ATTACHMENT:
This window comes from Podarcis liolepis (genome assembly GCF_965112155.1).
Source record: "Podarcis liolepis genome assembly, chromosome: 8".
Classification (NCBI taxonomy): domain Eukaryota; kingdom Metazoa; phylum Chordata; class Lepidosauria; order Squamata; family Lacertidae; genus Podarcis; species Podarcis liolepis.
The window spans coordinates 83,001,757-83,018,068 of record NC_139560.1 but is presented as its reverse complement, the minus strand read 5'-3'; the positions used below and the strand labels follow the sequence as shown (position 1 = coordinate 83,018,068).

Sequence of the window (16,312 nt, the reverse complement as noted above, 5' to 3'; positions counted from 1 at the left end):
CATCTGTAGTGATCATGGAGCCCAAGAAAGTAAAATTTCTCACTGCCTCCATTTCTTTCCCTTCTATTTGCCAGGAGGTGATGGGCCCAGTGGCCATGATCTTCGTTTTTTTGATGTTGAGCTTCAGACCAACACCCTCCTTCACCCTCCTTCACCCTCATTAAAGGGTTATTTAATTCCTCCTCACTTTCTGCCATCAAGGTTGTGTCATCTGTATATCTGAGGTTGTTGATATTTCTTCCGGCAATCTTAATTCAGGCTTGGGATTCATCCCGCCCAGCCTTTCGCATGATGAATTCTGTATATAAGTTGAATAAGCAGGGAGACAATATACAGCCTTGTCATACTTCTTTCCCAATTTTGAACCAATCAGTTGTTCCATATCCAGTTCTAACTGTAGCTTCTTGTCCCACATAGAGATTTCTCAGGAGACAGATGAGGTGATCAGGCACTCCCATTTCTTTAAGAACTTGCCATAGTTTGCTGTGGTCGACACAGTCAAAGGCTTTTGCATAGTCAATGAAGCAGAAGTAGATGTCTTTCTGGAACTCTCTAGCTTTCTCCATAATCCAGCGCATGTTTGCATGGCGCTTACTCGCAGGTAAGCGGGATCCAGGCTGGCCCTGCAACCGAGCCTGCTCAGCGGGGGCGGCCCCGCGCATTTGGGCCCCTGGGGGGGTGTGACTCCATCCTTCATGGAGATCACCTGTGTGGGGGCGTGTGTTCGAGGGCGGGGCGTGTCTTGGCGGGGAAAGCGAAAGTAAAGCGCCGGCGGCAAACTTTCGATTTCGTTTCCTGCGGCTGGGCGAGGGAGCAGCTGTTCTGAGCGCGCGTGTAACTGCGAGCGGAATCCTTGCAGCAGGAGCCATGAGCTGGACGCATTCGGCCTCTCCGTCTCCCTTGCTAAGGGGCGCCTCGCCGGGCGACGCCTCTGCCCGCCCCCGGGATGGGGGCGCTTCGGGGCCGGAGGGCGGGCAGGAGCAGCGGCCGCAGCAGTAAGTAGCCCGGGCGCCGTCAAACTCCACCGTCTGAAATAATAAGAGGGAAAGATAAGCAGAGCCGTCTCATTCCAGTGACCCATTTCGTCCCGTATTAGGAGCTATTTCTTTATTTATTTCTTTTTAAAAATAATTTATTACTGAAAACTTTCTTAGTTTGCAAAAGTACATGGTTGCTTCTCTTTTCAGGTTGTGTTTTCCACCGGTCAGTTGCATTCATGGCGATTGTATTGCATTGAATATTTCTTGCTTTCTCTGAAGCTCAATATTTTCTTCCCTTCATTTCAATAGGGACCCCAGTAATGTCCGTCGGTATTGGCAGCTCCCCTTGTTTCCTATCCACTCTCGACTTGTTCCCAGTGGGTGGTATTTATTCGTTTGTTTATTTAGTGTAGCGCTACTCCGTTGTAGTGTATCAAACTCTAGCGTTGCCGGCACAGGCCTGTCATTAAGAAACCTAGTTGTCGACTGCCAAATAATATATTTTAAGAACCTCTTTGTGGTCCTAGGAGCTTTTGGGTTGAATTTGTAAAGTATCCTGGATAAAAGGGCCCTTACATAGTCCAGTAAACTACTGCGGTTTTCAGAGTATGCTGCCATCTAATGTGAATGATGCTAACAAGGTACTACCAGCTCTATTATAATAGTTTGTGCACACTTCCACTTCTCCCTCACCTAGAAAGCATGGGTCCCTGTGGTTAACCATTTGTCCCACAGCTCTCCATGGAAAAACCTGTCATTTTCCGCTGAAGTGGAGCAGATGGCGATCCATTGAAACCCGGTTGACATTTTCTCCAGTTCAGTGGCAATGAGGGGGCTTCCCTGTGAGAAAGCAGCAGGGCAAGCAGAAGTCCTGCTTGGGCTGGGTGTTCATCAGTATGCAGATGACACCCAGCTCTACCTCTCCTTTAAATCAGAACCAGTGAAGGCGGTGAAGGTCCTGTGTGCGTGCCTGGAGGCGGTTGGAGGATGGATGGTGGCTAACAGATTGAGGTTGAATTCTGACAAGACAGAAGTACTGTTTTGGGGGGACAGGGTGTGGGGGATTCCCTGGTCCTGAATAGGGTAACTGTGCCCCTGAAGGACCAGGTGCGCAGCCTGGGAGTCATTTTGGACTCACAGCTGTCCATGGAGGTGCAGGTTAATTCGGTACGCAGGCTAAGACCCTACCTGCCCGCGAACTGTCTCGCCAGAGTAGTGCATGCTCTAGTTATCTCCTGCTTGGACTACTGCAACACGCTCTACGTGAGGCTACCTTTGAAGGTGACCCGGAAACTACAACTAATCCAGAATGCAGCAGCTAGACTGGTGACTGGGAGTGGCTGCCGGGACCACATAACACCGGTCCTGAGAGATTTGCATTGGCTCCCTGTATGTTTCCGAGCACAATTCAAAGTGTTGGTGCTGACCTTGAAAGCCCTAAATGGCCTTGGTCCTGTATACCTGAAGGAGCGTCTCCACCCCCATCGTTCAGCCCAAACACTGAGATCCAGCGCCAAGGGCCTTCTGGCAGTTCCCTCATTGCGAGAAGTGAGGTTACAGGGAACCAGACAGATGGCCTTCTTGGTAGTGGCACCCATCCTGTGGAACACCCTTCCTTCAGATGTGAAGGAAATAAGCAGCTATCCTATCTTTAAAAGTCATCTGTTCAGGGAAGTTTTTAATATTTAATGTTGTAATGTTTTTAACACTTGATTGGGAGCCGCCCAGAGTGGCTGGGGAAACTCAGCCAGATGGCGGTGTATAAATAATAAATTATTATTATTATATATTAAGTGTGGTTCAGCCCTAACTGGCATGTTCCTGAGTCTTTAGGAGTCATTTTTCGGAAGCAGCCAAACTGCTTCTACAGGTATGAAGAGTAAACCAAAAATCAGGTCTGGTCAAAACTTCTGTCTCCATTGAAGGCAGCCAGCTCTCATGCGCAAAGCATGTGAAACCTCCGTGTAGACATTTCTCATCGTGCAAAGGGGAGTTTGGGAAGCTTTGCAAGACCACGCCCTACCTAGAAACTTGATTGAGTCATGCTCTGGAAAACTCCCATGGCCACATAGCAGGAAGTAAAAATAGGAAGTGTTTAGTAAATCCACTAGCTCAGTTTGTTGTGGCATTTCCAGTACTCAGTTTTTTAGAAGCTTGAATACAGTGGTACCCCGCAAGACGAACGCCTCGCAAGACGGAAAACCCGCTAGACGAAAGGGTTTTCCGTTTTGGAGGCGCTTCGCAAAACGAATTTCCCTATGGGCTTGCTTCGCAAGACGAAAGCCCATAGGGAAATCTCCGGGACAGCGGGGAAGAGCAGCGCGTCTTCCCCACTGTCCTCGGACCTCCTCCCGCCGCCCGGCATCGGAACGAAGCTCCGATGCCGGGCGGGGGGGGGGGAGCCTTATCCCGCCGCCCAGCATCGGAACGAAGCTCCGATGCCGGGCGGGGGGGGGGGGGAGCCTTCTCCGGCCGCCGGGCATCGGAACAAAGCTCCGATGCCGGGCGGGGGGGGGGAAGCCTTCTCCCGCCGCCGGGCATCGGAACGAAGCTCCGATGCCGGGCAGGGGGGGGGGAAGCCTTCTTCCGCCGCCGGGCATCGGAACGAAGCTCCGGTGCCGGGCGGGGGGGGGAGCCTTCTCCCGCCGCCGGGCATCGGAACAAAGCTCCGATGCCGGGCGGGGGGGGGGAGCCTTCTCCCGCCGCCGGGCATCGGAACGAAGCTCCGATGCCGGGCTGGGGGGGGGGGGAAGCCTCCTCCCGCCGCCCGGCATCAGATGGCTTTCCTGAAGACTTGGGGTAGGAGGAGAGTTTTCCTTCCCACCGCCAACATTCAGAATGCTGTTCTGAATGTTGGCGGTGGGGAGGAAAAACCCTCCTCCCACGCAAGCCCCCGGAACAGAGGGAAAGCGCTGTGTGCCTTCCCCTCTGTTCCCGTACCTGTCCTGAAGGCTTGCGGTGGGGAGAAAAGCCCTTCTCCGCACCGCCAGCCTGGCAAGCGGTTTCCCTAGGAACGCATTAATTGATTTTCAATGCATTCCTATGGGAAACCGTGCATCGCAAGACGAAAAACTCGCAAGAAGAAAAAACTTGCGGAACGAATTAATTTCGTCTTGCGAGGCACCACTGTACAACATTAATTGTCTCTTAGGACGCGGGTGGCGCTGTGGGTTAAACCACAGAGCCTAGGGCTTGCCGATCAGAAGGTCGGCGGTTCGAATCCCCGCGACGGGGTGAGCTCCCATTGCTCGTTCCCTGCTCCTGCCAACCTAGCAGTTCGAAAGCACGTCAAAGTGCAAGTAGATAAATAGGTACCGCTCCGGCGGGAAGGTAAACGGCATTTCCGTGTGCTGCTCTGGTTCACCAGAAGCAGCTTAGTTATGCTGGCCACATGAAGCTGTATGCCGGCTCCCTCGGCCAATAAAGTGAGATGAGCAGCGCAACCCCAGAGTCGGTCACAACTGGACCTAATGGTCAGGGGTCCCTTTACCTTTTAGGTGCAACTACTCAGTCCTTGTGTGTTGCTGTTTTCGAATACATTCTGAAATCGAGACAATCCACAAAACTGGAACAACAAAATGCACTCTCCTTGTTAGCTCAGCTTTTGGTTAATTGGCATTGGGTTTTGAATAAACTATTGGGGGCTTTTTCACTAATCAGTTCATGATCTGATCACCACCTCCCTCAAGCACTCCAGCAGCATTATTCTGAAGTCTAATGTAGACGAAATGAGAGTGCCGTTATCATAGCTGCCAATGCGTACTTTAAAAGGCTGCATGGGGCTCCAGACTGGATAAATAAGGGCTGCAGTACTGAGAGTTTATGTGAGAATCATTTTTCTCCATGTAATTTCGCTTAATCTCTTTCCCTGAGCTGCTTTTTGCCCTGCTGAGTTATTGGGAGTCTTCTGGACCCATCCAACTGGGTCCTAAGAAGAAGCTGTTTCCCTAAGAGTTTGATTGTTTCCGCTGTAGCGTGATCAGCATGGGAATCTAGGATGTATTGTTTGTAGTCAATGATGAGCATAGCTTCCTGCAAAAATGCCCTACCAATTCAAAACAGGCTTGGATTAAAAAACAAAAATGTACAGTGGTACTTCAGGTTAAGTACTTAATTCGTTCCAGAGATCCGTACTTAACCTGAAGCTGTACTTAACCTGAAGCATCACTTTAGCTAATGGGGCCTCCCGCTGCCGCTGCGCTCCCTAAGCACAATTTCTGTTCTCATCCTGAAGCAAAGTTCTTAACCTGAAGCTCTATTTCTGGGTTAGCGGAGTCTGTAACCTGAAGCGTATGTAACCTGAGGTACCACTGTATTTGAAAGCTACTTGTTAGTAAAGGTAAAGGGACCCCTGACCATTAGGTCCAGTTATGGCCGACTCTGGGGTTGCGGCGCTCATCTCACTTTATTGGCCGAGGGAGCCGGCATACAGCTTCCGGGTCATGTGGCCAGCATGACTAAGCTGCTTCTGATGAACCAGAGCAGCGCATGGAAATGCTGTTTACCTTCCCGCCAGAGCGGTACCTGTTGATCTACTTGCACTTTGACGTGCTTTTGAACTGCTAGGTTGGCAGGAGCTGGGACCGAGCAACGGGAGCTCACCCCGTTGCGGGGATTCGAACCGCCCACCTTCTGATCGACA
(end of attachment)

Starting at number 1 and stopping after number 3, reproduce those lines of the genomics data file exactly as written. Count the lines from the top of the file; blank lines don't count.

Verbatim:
This window comes from Podarcis liolepis (genome assembly GCF_965112155.1).
Source record: "Podarcis liolepis genome assembly, chromosome: 8".
Classification (NCBI taxonomy): domain Eukaryota; kingdom Metazoa; phylum Chordata; class Lepidosauria; order Squamata; family Lacertidae; genus Podarcis; species Podarcis liolepis.